Saran recalls that in 2007, when he visited a couple of high-altitude posts at the Siachen Glacier as part of a border infrastructure survey, he informally asked stationed officers it they would support a mutual withdrawal by India and Pakistan from the glacier. "The answer was an unqualified yes. I then asked whether we could risk Pakistani occupation of the area vacated by us. The officers replied that nothing better could happen because the Pakistanis would suffer 'what we have been going through these past several years," he records in the book. The opportunity to finally resolve a long-standing issue and a constant source of bitterness in Pakistan was lost.
Strange.

Saran has also referred to Prime Minister Atal Bihari Vajpayee and President Pervez Musharraf's back channel and confidential talks on Kashmir at their January 2004 meeting in Islamabad, which continued during Manmohan Singh's era as well. He also mentions another tiff with Narayanan, when he tried to rock the boat of the Indo-US nuclear deal. Even though being chief negotiator, Narayanan had excluded him from an apex committee consisting of the Department Of Atomic Energy and PMO officials.

"It often turned out that I was negotiating with William Burns on one side and the PMO on the other. Narayanan became the interlocutor between the negotiating team and the DAE, which seemed to be convinced that we were about to sell the store to the Americans," he added.

What's this itch of every PM to make a peace deal with Pakis instead of working on finishing them off? Are they after Nobel Peace Prize?

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Re: Indian Foreign Policy

Postby Philip » 12 Sep 2017 19:39

In my opinion,India's mil strength would've enabled us to counter any attempt by Pak to welsh on the agreement later by embarking upon snitching Siachen. The region is so inhospitable and air strikes would've made icy tombs for any Paki forces attempting another Kargil.It has been a colossal drain on manpower and money on both sides,esp. us. If the DMZ could hold in Korea for so many decades ,a Siachen Demilitirisation would've been possible too. Siachen is not Kargil. A deal could've been signed and sufficient security monitoring established. Opportunity missed,despite our mistrust of anything signed by Pak.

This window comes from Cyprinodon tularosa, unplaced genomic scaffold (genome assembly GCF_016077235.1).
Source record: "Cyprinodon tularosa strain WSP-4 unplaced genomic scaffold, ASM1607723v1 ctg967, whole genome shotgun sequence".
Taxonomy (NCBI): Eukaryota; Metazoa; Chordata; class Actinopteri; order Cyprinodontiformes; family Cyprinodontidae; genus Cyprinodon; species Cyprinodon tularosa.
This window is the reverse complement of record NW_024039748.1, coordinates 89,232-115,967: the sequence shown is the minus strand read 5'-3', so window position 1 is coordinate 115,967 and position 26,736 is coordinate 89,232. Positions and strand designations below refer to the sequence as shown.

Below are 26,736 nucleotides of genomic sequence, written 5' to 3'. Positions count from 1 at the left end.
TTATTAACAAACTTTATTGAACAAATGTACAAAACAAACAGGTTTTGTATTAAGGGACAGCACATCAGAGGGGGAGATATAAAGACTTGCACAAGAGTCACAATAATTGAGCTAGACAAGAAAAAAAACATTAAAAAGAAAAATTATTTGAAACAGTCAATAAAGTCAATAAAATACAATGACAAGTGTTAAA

However,her is where we've been singularly lethargic,tx to us doing Uncle Sam's bidding,delaying the strat. interaction with Iran,vital for India to outflank Pak.With the Yanquis now wanting us to do more in Afghanistan,developing Chahbahar to the hilt is inescapable esp. as the US cannot rely upon Pak as an ally,and may take out anti-US terror/Talib elements safe in their Paki lairs.This would make using Pak as a land route for sending supplies to the Kabul regime impossible in the future.Iran which has a long land border with Afghanistan is vital therefore in securing that nation's logistic lifeline.Will India do the needful asap? Billion$$$ Q.



Afghanistan asks India for speedy development of Iranian port
Tuesday, September 12, 2017
By: DAWN

Afghanistan’s foreign minister asked India on Monday to expedite development of a strategic port in Iran to bolster a trade route for land-locked Central Asian countries that would bypass Pakistan.

The port would allow India to transport goods to Afghanistan by sea. Pakistan currently does not allow India to transport through its territory to Afghanistan.

Last year, India committed up to $500 million for the development of the Chabahar port along with associated roads and rail lines.

Indian External Affairs Minister Sushma Swaraj responded that India would speed up the port development and begin supplying wheat to Afghanistan within weeks through Chabahar.
Located in southeastern Iran, Chabahar Port serves as Iran’s only oceanic port and consists of two separate ports named Shahid Kalantari and Shahid Beheshti.

In his new Afghanistan strategy unveiled last month, US President Donald Trump asked India to do more to help Afghanistan’s development. Mr Trump also called for India’s role in bringing stability to the war-torn country.

Afghan Foreign Minister Salahuddin Rabbani also asked India to expand an air freight corridor introduced between the two countries in June to provide greater access for Afghan goods to the Indian market.

Ms Swaraj, who hosted Mr Rabbani in New Delhi, told reporters that India and Afghanistan jointly agreed to embark on a “new development partnership” in keeping with Afghanistan’s priorities.

She said more than 100 new development projects would be implemented jointly.